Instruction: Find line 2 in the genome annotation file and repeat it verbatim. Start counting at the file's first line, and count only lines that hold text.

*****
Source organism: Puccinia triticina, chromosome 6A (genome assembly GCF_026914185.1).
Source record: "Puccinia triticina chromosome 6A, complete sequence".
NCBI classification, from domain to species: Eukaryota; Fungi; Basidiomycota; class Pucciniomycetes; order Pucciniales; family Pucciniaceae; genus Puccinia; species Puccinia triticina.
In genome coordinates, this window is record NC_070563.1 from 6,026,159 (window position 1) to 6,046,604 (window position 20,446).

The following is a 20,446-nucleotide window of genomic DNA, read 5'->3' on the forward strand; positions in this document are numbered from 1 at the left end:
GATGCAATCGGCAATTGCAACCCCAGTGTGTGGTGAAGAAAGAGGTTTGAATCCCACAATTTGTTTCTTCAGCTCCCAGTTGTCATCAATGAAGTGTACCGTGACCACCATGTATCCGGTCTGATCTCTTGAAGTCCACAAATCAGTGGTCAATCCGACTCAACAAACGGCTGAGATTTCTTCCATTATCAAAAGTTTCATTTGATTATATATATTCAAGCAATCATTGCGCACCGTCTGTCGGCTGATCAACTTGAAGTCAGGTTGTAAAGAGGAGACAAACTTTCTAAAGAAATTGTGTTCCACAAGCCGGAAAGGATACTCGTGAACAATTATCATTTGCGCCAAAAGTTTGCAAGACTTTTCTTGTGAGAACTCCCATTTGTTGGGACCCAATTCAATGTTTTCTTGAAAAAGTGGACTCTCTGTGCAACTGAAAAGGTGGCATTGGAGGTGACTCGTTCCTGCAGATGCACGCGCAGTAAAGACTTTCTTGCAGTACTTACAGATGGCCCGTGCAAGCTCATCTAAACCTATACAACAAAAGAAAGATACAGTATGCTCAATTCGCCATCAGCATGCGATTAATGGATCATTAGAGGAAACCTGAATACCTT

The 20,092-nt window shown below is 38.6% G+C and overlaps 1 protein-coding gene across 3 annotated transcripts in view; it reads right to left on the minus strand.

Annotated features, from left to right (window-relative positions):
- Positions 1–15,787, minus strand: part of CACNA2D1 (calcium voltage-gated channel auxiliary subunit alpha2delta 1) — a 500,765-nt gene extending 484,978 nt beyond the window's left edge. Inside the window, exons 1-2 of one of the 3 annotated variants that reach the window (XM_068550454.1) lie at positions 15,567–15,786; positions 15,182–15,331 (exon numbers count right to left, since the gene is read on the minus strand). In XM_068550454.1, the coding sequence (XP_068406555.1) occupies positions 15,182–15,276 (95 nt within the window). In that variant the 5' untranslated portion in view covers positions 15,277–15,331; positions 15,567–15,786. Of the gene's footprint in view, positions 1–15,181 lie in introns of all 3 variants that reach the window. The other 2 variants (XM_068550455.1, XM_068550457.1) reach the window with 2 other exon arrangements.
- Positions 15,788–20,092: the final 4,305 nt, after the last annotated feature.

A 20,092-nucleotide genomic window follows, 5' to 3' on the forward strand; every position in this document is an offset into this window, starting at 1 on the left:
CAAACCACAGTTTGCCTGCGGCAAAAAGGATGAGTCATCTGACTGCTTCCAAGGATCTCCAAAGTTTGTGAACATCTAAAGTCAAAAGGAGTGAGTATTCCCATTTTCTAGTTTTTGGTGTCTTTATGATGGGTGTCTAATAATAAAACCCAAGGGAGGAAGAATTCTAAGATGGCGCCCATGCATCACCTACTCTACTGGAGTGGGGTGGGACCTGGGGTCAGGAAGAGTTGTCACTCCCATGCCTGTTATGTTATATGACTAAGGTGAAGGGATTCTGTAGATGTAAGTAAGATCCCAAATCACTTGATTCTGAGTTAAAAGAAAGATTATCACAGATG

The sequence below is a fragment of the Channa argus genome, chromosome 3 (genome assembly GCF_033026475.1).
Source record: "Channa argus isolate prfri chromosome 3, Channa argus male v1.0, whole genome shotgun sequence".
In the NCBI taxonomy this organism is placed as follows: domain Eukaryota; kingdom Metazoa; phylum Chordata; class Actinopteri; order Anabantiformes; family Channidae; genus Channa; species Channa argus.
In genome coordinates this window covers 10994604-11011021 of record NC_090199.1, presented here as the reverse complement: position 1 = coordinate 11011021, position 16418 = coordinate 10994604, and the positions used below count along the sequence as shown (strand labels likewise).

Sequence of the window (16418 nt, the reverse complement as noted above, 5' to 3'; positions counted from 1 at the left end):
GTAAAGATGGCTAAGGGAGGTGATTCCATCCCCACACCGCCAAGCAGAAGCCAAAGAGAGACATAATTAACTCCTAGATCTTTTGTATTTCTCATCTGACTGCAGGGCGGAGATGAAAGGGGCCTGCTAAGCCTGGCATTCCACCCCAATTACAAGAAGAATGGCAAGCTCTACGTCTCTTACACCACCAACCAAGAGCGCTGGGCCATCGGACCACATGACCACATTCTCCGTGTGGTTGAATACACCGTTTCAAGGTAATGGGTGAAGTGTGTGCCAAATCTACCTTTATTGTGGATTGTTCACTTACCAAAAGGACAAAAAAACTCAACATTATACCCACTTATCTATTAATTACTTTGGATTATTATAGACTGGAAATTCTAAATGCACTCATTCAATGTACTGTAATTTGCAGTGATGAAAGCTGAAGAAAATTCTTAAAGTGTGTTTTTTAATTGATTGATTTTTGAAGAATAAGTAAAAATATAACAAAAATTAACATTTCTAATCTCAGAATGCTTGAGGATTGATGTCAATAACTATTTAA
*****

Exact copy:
Source record: "Puccinia triticina chromosome 6A, complete sequence".